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Control Strategies Evaluation

Summary

As the lead air quality planning agency for the Denver Metro/North Front Range region, the RAQC is responsible for evaluating control strategies aimed at reducing emissions, particularly precursors to the formation of ozone – namely nitrogen oxides (NOX) and volatile organic compounds (VOC). It is the RAQC’s goal to implement strategies that will continue to decrease ozone levels and bring the area into compliance with federal ozone standards.

Strategies are identified are identified by stakeholders and are then evaluated by the RAQC’s Control Strategy committee based on the following criteria:

  • • Air Quality Benefit
  • • Estimated Costs
  • • Impacted Groups
  • • Environmental Justice
  • • Feasibility of Implementation
  • • Necessary Partnerships
  • • Time to Implement

Summary of historic ozone design values in the DM/NFR compared to federal standards, key years, and designations 

RAQC Committees and Stakeholder Process

Strategies are vetted through the RAQC’s Control Strategy committee which is comprised of a subset of the RAQC Board of Directors.  These committee meetings are open to public and are aimed at getting stakeholder input throughout the process.  Please visit the RAQC Committee Page for more information or sign-up to receive emails about upcoming meetings and relevant information.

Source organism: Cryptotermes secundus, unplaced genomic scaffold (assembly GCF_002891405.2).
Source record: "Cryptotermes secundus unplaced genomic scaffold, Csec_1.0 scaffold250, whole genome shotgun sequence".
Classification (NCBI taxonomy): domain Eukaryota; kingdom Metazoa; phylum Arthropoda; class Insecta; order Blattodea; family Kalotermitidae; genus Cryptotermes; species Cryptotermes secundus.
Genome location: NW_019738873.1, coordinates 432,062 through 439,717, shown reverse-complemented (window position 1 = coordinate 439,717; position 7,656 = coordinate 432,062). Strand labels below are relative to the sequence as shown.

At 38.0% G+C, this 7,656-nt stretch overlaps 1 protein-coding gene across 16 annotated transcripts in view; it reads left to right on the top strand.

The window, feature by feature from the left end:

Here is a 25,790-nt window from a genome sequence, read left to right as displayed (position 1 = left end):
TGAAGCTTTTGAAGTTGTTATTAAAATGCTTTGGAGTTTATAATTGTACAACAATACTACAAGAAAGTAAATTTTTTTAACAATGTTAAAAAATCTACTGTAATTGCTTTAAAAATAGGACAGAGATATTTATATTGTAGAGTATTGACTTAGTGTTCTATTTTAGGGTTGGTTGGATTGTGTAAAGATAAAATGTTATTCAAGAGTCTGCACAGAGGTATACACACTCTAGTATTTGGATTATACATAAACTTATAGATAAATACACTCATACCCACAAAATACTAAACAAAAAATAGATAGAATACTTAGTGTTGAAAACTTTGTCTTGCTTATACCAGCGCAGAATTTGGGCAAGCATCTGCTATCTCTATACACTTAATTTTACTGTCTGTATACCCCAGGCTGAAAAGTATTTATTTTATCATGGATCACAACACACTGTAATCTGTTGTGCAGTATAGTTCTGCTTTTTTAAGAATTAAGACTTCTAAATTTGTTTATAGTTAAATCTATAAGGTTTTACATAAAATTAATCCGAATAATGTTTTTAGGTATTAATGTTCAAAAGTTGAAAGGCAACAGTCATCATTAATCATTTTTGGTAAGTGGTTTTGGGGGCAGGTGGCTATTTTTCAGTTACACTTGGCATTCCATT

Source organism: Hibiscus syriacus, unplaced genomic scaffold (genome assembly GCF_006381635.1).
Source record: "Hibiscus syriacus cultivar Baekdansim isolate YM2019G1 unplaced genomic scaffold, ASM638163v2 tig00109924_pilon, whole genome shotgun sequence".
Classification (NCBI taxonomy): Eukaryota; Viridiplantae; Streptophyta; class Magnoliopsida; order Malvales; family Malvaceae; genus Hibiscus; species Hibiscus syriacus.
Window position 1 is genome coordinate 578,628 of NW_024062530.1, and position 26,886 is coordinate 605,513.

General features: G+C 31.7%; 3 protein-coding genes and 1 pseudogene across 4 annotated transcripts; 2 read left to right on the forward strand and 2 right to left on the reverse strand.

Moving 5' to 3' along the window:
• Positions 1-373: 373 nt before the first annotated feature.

Submit an Idea

If you  have an idea for an emission control strategy that you’d like the RAQC to investigate please fill out a suggestion form!

Control Strategies Being Evaluated 

A living list of strategies being evaluated are available here. Below are the ideas that have been presented in Control Strategy Committee meetings.

Diesel Inspection and Maintenance

This strategy aims to mitigate emissions from on road diesel engines by expanding the existing diesel inspection and maintenance (I/M) program. Possible expansions of the program could include testing of NOx and VOC or adding an On Board Diagnostic (OBD) assessment.

A preliminary analysis (October 2019) of this strategy is available for review.

Low-Emissions Diesel Fuel

This strategy aims to reduce emissions from heavy-duty diesel sources through the implementation of a low emissions diesel (LED) fuel standard. LED fuel is characterized as having a: